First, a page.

London Mayor Sadiq Khan has rejected a Government offer to co-design the upcoming Southeastern rail franchise and reiterated his calls for surface rail services to be handed to Transport for London.
Last month ministers abandoned a previously agreed deal which would have seen TfL and the Department for Transport work to transfer services as each franchise came to an end.
Instead, Transport Secretary Chris Grayling said TfL would be invited to help design the new Southeastern franchise and appoint a team member to work alongside DfT officials on the project.
Yesterday the minister defended his decision, which has been criticised by a cross party alliance of MPs, Assembly Members and councillors, saying that London was being offered the same input as other regions.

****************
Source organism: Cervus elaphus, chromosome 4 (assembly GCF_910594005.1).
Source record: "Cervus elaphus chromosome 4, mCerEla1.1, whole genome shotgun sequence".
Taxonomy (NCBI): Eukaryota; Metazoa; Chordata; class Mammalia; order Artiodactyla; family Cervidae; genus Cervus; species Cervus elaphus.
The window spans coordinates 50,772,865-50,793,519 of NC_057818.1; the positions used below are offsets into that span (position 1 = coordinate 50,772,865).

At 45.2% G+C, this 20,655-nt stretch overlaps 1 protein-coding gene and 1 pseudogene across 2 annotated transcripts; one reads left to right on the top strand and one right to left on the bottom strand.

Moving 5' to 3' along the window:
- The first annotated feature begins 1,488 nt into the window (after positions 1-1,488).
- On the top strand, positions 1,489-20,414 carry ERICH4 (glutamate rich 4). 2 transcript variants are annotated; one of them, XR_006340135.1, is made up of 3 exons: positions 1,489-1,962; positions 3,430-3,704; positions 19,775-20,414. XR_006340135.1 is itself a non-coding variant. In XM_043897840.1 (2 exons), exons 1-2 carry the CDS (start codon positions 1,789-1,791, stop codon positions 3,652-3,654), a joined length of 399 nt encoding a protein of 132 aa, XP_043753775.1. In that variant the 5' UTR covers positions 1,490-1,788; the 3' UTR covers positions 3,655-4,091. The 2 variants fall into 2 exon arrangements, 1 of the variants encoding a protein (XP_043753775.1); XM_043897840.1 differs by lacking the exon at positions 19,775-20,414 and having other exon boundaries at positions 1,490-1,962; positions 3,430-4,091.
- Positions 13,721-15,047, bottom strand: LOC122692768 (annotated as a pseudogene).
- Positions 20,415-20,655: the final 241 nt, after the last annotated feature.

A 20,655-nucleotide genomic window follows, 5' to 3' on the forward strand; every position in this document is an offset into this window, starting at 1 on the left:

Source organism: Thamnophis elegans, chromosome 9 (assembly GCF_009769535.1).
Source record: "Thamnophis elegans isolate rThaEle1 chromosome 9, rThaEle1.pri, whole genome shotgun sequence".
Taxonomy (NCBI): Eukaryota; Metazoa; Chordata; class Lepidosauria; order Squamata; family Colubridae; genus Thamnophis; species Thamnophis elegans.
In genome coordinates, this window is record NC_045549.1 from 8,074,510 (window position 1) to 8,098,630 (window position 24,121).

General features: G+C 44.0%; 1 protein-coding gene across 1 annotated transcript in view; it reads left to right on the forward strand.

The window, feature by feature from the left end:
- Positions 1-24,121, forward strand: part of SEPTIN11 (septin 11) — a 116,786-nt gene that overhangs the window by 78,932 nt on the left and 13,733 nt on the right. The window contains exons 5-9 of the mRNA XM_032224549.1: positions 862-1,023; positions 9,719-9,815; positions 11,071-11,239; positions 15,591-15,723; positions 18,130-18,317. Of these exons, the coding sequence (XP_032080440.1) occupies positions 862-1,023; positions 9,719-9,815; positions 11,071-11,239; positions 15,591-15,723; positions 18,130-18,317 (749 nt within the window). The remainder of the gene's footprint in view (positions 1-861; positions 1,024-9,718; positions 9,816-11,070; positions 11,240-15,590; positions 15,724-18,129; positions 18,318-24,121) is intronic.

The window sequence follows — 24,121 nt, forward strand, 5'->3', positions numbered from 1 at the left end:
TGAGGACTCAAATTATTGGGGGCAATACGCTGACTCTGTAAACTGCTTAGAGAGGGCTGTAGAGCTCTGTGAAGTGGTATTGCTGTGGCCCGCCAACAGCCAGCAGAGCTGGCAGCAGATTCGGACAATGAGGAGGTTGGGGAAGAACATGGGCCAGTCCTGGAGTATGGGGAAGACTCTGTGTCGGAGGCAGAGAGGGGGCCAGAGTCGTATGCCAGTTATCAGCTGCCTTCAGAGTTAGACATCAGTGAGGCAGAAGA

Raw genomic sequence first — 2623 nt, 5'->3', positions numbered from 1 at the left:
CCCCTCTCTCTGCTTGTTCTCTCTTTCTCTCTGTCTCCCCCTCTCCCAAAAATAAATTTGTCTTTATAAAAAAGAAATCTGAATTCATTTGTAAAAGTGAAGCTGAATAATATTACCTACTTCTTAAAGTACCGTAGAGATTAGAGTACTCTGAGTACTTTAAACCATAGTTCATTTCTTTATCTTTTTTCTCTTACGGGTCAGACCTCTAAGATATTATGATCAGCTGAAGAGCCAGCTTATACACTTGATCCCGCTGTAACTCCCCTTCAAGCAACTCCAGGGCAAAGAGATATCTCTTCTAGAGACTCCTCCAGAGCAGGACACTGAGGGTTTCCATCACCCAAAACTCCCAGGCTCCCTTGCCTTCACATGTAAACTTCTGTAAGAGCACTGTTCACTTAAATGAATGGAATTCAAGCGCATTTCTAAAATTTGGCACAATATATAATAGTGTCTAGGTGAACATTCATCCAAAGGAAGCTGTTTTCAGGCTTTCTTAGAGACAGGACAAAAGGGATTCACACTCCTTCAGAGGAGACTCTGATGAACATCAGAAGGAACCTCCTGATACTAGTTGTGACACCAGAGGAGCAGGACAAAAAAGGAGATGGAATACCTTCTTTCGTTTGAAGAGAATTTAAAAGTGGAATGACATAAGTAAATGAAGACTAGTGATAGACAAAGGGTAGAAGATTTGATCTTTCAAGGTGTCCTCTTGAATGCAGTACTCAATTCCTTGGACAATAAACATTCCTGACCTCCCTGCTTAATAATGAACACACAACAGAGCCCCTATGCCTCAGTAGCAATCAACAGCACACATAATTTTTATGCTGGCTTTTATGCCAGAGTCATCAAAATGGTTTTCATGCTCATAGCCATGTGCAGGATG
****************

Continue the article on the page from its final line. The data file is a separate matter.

Mr Khan has now written to Mr Grayling rejecting the offer, branding the current franchise model as a “repeatedly tried and failed approach” and re-iterating his belief that only TfL’s London Overground model, in which services are provided under a carefully supervised contract, can deliver improvements for passengers.
He said: “Sadly the Government’s proposals for commuter rail services are no different to what we’ve seen before and I fear passengers will face more years of unacceptable service levels.
“I am therefore left with no choice but to walk away from the government’s fundamentally flawed plans.”
Conservatives on the London Assembly have accused Mr Khan of “throwing his toys out of the pram” by rejecting the Government’s offer.
Transport spokesperson Keith Prince AM said: “Instead of seeking to address concerns the government had over his ability to take on these services, he has thrown a tantrum, shown his complete ineptitude at this level of politics and proved the government right.
“He was given an opportunity to help shape the future of mainline rail but, with his pathetic refusal to take a seat at the table, Sadiq Khan has abdicated his responsibility as Mayor.
“This is disastrous news for commuters desperate for improved services who deserve to have their political representatives putting their views across at the highest level.”